One of Minnesota ’s most impressive migrations begins in mid-October when tundra swans swoop down from above the Arctic Circle and take a month-long break on the Mississippi before continuing to their East Coast wintering grounds.
In good years this shallow backwater area, stretching four miles between the hamlets of Weaver and Minneiska, has seen as many as 12,000 swans in a single day: The peak always comes within a few days of November 10.
The best viewing spot is at the top of the hill next to St. Mary’s Cemetery, 1.75 miles south of Weaver—look for the bald eagle nest here. Another good spot is the observation deck at Weaver Landing. Occasionally you might also spot them from downtown Minneiska.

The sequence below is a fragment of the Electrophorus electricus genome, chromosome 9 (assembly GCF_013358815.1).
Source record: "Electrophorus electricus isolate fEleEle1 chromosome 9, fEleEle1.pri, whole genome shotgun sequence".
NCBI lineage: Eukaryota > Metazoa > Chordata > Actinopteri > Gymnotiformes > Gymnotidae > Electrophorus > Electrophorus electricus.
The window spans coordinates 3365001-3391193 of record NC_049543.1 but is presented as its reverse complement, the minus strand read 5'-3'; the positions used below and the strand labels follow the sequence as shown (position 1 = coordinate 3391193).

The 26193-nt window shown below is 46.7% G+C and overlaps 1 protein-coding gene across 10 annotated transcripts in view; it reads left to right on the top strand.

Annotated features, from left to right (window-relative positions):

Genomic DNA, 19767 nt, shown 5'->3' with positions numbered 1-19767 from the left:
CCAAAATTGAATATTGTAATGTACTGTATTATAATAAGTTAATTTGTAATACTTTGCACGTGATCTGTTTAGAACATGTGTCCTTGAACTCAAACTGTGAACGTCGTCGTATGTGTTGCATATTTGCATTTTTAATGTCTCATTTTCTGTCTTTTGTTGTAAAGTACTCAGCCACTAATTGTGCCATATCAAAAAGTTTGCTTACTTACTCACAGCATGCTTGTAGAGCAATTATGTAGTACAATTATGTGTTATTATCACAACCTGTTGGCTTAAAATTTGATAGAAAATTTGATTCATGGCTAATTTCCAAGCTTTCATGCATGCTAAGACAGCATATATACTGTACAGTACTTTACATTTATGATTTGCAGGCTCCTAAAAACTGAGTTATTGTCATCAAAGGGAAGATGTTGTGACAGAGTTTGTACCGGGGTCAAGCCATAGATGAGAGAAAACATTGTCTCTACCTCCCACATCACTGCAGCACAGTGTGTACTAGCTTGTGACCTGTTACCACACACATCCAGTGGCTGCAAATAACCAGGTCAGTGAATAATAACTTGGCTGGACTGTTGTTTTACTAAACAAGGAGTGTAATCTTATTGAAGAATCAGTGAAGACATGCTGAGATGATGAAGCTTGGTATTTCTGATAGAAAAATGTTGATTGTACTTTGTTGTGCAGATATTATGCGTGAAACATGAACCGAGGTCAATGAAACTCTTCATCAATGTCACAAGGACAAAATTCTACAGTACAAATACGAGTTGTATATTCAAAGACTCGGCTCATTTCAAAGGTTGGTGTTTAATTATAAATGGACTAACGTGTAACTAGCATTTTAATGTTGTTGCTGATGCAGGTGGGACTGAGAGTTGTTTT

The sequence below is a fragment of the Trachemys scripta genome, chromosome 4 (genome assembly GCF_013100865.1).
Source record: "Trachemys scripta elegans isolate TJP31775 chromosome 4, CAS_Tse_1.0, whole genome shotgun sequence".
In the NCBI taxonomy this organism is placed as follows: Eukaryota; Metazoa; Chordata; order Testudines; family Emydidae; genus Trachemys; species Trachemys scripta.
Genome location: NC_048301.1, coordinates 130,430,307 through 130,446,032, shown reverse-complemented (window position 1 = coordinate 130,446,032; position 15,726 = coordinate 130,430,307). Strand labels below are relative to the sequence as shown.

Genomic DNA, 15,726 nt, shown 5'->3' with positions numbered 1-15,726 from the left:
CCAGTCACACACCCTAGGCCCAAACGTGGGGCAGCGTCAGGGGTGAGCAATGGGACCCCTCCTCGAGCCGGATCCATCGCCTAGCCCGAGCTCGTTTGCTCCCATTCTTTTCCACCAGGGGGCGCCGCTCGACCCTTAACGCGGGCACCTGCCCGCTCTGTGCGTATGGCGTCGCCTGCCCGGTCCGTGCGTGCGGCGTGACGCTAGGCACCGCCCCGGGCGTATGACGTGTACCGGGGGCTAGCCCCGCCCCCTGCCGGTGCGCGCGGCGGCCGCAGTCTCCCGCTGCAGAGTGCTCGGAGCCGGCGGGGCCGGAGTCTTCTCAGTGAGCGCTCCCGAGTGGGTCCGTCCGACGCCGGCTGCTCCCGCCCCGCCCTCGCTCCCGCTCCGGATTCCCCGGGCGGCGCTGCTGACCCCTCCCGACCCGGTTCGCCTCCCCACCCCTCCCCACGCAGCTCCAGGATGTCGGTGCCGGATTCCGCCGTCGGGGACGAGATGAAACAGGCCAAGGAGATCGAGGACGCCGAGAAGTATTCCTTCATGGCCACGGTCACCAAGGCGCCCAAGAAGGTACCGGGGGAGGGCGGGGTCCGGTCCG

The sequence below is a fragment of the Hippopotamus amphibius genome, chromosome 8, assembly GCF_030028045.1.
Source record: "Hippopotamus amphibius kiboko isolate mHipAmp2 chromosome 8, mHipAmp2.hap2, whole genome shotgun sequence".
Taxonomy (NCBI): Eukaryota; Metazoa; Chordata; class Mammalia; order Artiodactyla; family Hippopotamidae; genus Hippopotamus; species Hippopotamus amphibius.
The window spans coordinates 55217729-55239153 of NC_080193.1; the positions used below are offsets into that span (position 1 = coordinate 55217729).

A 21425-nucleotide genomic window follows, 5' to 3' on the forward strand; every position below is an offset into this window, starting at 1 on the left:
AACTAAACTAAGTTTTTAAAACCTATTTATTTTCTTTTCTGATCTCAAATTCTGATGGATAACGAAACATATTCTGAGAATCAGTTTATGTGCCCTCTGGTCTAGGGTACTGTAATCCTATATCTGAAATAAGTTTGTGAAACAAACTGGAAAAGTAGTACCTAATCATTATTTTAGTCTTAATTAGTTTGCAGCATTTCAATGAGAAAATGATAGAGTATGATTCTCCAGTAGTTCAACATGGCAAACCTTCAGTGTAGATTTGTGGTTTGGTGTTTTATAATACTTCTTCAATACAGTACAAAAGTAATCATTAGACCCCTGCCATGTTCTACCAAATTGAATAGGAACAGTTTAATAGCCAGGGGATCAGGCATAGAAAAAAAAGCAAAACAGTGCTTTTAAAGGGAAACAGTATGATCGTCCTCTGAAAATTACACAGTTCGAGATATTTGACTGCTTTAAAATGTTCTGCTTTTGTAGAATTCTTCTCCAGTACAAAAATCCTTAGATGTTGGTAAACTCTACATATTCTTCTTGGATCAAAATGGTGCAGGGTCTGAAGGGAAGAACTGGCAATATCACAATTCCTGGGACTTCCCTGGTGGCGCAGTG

Because of the heavy traffic, stopping along U.S. Highway 61 to take a look is a bad idea. The best swan-watching is actually across the river in Alma, Wisconsin (www.almaswanwatch.org ), where volunteers are available daily to answer questions.
Drive along County Highway 84 (which joins U.S. 61 about 1.5 miles north of Weaver), and you’ll pass 1,000 acres of rolling sand dunes, some as high as 30 feet. Most are protected as the Kellogg-Weaver Dunes Scientific and Natural Area on land owned and managed by The Nature Conservancy (800/628-6860, www.nature.org ).